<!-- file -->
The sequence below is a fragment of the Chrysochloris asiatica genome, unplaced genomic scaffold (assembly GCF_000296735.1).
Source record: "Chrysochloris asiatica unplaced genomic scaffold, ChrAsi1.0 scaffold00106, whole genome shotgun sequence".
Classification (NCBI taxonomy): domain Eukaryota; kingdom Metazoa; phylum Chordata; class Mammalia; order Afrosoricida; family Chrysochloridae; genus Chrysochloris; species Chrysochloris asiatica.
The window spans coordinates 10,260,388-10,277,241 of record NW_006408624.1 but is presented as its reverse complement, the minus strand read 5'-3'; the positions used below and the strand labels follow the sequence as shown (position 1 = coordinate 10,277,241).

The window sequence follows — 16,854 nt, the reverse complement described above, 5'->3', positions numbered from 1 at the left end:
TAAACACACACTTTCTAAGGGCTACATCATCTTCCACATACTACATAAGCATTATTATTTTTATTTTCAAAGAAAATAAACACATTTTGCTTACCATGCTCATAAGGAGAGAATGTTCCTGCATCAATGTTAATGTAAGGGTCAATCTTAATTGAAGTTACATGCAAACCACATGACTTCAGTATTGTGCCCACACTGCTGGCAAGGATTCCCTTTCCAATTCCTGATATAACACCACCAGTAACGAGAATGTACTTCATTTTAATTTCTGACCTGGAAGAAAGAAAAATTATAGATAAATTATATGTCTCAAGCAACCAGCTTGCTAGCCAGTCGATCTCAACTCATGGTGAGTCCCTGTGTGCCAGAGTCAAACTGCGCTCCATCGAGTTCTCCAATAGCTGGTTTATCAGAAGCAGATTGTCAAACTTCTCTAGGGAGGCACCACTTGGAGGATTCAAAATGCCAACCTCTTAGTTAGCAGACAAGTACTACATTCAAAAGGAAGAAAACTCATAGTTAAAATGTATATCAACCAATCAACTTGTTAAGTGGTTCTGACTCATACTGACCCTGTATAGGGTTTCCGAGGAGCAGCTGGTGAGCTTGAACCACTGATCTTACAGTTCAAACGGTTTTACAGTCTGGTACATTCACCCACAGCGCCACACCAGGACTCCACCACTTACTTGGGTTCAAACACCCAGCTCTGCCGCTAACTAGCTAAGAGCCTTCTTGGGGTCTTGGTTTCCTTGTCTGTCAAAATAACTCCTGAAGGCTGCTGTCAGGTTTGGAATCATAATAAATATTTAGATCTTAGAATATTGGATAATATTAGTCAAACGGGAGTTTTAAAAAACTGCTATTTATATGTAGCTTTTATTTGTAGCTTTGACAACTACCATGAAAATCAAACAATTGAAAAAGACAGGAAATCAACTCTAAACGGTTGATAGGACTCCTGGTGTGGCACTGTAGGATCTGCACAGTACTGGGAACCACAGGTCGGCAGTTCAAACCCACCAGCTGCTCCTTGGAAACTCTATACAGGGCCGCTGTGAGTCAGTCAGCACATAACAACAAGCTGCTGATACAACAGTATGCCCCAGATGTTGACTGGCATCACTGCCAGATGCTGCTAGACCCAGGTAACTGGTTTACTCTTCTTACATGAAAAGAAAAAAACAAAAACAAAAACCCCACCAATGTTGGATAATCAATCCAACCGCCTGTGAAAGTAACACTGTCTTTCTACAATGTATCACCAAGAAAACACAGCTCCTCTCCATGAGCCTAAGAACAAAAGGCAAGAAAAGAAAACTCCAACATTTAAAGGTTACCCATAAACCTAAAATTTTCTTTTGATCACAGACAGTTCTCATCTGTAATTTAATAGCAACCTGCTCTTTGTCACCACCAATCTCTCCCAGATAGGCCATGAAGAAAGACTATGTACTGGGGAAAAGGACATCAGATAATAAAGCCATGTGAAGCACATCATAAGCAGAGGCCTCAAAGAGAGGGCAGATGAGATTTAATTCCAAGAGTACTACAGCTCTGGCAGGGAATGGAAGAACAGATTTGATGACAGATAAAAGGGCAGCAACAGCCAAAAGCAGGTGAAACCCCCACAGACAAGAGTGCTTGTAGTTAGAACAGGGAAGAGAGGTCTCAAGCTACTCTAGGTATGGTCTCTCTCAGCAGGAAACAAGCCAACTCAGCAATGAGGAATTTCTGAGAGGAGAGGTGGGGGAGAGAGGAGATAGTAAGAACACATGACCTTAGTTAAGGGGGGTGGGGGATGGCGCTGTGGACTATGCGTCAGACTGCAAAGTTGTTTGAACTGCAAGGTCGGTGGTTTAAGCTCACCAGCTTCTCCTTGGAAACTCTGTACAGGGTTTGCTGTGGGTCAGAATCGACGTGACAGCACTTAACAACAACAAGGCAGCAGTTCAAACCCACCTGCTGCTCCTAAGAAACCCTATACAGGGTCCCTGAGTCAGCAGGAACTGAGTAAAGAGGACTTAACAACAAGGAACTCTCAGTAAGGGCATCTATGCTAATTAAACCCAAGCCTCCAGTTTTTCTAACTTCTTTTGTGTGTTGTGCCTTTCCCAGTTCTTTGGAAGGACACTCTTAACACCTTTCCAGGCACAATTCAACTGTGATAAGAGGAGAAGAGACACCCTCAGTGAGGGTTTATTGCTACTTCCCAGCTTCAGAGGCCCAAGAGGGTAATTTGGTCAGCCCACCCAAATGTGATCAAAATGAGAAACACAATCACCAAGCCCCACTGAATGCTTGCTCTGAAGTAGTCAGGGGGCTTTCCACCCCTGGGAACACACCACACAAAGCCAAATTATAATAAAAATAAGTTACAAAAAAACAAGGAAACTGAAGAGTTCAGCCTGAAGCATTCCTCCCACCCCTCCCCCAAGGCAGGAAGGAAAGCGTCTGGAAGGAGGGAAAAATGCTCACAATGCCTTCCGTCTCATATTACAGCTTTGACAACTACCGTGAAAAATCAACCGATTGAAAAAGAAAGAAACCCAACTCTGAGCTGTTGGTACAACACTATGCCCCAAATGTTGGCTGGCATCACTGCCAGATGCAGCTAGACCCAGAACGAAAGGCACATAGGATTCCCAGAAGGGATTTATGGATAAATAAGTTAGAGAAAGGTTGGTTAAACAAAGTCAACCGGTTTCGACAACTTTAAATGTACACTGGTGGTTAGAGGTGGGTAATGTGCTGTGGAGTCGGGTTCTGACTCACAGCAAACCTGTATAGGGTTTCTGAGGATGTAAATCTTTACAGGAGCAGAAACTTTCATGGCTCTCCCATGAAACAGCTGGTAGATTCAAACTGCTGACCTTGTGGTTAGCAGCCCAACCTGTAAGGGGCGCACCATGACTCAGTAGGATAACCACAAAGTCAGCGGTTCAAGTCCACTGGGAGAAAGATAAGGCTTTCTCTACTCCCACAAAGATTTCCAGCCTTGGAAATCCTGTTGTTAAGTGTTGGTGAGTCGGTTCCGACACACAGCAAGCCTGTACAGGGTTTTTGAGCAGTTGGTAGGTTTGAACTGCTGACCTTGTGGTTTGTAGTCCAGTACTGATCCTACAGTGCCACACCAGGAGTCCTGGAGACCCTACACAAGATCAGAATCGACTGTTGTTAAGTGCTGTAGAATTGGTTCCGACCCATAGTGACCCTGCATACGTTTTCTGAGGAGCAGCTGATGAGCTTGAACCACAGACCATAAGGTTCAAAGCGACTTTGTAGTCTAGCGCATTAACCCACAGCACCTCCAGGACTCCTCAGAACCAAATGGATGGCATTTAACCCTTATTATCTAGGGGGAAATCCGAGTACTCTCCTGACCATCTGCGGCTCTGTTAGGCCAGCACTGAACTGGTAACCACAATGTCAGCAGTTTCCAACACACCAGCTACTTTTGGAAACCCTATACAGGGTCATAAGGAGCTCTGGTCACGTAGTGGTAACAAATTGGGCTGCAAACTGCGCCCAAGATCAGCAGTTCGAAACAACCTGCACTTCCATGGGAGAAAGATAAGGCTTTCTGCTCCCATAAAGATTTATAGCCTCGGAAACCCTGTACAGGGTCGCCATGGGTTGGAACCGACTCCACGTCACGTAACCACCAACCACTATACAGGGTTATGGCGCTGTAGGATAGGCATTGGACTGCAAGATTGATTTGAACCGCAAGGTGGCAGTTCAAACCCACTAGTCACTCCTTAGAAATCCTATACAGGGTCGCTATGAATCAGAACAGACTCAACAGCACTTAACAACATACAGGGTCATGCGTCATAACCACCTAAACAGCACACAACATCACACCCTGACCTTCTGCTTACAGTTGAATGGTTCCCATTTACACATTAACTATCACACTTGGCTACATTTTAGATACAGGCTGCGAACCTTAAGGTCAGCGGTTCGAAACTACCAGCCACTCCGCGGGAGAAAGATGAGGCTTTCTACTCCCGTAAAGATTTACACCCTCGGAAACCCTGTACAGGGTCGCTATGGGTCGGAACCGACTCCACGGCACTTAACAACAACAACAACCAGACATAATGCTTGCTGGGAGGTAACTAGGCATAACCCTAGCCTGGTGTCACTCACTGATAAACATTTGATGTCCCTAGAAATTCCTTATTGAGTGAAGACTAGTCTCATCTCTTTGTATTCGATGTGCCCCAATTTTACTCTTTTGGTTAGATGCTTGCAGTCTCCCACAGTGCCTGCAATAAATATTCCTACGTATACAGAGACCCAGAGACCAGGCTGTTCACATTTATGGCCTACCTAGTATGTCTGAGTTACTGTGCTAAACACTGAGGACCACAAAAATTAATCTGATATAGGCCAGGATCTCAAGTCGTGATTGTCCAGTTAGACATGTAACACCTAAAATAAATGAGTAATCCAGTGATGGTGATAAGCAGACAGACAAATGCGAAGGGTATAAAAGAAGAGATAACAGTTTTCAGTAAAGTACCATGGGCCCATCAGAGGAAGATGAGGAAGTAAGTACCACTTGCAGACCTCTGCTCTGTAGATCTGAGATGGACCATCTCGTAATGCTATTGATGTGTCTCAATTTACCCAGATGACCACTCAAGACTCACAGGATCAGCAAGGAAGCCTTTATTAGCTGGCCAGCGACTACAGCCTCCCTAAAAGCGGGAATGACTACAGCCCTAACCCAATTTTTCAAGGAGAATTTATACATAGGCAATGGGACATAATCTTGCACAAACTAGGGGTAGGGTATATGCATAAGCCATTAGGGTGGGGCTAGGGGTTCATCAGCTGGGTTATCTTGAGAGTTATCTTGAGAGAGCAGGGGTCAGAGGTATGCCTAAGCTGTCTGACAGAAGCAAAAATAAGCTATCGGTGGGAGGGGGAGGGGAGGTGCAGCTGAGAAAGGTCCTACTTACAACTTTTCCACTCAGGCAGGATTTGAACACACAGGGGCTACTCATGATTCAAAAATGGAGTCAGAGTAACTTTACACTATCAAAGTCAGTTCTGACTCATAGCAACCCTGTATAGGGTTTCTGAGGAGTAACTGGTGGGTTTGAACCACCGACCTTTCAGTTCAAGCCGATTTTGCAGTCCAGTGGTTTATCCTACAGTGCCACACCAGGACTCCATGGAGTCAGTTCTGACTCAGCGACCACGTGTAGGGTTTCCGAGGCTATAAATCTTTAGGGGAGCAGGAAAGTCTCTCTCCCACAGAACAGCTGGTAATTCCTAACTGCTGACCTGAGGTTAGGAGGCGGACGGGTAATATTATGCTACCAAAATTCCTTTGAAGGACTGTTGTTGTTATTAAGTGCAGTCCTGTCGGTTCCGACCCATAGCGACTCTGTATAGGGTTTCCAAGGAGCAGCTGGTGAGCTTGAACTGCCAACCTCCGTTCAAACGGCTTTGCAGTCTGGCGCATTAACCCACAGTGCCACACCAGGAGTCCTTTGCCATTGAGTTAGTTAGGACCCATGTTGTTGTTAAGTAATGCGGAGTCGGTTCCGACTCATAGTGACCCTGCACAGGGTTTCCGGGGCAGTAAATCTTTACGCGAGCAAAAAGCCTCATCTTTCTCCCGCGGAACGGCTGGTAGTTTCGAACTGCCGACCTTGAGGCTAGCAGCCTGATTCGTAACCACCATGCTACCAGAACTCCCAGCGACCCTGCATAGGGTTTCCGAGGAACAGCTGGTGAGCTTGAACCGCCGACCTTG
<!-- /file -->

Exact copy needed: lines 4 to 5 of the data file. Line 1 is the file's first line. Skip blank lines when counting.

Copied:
The window spans coordinates 10,260,388-10,277,241 of record NW_006408624.1 but is presented as its reverse complement, the minus strand read 5'-3'; the positions used below and the strand labels follow the sequence as shown (position 1 = coordinate 10,277,241).

The window sequence follows — 16,854 nt, the reverse complement described above, 5'->3', positions numbered from 1 at the left end: